The CEO of both companies said in a tweet last week that he plans to move to the continent for as long as six months. Payment analysts say the opportunity for Square could be tremendous, but they question who will run daily operations. For Twitter, it comes in an election year in which social media companies will likely face increased scrutiny.
Dorsey has already been in Africa for the past month, reportedly meeting with crypto entrepreneurs in Nigeria. He did not say which country he plans to live in.
Some Square analysts see Africa as an untapped and under-served market. African countries are still heavily cash-based, meaning digital payments and the popular Cash App could make inroads. Square could also bring merchant acceptance through the point of sale systems. Lisa Ellis, partner and senior equity analyst at MoffettNathanson, said an Africa expansion "fits tightly with Square's mission to empower the individual entrepreneur and drive financial inclusion."
"I can see products like Square's merchant working capital, and the ability to purchase bitcoin and do fractional investing, having significant applicability in Africa," Ellis told CNBC. "Someone still has to 'mind the store' at home, though."
The region represents the "future of payments," according to Macquarie senior payments analyst Dan Dolev. The move could be "very forward thinking" and an opportunity to learn that market in depth, he said. Dolev is also confident that Dorsey can manage both companies remotely.
"This could provide them with a strong perspective on Africa, and a first-mover advantage in a market that will likely be very dominant in payments over the next decades," Dolev said. "I don't see any issues, only opportunities."
Still, investors will likely question how Dorsey will manage the day-to-day operations of Square while he is traveling. Ellis thinks he would likely need to name an interim president or COO of Square. It's not clear who is the heir apparent and Square declined to comment on the move beyond Dorsey's tweet.
In the tweet, Dorsey also mentioned bitcoin. The company has leaned into cryptocurrency, launching a dedicated crypto division of Square earlier this year.
For Twitter, the timing could be tough. The U.S. is entering a presidential election year in which social media companies will likely face scrutiny for their role in influencing politics. Dorsey's absence could become a "lingering concern" for Twitter investors if Dorsey focuses on initiatives like bitcoin — especially during a year "in which the company finds itself in the middle of the potential political firestorm," according to Dan Ives, managing director and equity research analyst at Wedbush Securities.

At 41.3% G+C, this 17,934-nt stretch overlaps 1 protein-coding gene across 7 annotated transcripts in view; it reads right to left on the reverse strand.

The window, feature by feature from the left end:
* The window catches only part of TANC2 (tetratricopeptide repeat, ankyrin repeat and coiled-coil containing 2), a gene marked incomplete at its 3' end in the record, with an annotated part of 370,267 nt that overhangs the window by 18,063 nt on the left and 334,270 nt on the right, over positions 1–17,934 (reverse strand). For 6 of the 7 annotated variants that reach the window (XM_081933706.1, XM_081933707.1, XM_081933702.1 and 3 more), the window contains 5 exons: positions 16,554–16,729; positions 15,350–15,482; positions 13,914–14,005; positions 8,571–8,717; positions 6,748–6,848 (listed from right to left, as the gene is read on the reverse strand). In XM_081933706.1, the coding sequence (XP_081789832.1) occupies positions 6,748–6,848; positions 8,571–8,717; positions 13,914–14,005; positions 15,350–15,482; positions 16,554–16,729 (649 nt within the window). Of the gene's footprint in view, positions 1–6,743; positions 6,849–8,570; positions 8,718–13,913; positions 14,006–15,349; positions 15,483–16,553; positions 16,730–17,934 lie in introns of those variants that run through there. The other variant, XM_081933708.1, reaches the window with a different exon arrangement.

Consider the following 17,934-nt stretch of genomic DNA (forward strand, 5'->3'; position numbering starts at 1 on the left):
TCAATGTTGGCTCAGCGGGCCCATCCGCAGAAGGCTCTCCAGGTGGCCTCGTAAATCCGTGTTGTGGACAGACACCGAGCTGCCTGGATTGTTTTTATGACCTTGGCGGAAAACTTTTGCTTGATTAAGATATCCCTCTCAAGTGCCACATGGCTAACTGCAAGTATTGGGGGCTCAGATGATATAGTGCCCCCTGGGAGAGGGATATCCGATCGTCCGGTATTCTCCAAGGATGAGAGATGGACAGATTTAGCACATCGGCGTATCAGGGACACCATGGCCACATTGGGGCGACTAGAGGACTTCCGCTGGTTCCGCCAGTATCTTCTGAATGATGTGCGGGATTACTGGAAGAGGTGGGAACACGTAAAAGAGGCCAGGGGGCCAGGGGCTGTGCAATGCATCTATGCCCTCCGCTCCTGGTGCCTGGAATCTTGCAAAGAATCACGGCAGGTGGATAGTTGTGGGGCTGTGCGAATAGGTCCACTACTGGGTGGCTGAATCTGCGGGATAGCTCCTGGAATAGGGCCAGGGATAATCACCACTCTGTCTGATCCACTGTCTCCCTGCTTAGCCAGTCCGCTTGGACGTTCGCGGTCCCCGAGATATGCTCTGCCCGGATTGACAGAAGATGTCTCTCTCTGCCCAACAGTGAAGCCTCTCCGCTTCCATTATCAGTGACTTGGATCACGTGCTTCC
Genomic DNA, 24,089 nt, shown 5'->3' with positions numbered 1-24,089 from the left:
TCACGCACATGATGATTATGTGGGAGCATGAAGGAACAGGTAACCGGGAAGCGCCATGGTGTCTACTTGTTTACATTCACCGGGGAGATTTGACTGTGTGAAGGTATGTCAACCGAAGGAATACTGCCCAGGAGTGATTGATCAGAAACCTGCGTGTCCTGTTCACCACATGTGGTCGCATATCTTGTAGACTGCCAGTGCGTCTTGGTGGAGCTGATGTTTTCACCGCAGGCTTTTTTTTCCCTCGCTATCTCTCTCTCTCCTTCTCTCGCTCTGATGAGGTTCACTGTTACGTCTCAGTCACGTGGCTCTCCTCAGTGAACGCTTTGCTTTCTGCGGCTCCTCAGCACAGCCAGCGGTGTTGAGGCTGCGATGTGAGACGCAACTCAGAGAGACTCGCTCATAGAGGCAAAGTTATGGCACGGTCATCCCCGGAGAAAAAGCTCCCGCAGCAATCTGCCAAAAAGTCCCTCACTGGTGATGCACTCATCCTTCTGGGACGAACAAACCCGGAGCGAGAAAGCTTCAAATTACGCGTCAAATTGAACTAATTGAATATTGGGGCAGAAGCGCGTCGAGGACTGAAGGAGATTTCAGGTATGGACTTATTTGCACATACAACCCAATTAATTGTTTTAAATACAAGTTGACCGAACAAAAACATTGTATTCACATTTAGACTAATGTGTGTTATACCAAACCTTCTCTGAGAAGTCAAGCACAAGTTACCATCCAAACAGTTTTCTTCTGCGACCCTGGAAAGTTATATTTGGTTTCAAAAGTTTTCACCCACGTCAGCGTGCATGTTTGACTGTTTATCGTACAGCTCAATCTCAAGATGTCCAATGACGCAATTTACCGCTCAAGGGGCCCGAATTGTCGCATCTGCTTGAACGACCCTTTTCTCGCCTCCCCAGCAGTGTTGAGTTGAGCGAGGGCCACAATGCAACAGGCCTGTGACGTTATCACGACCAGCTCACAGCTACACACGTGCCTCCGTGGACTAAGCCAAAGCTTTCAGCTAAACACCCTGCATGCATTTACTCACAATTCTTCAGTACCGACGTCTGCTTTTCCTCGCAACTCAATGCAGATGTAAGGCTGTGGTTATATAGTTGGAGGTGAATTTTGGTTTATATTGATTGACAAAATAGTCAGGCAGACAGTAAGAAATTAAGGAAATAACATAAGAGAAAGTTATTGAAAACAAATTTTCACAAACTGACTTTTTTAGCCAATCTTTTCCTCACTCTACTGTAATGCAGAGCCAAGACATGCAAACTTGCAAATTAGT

"The Africa tweet raises eyebrows for investors as Dorsey is the CEO and visionary for Twitter at a time the company needs him at the helm," Ives said. "Dorsey has proven he can handle being CEO of two public companies which is a feat in itself, but investors are focused on Twitter further monetizing its advertising platform at a pivotal juncture which will make Dorsey's African trip a scrutinized one by the Street if there is any speed bump."
Wall Street has been hesitant about the long-term viability of a two-company track for Dorsey. The 42-year-old founded Square in 2009, three years after starting Twitter. He has led as CEO of Square since day one but his job at Twitter has been less consistent, moving in and out of the executive chairman role in the past decade. Dorsey took over as CEO for a second time in 2015 after Dick Costolo's departure, and what was announced as an interim leadership role became permanent. Shares of Square are up 20% this year, while Twitter is up about 5%. Both stocks are down roughly 3% year over year.
Any challenges Dorsey faces going forward would be "compounded if he is nine time zones away," said Michael Pachter, equity research analyst at Wedbush.
"He should either be a CEO or should be a world traveler — but don't think the two mesh together well," Pachter said.
Yale School of Management's Jeffrey Sonnenfeld said in order for Dorsey to leave the country for six months, he would have to formally go on leave and name an acting CEO — or at least a chief operating officer — for each company. There are also "constant" strategic, technological and financial decisions to be made on a regular basis that can't be done remotely.
"Proximity matters for leading a company," Sonnenfeld said. "Jack would be reckless and ego-maniacal as well as the board irresponsible and negligent, violating their duty of care under Delaware law, to let the CEO just go AWOL."
Sonnenfeld pointed to former Apple CEO Steve Jobs, who took a couple long leaves for health reasons, but put then-COO Tim Cook in charge during his absence.
"A one-month break can be pushing it for emotional/personal R&R or intellectually recharging batteries and doing some market research, but six months is abdication," he said.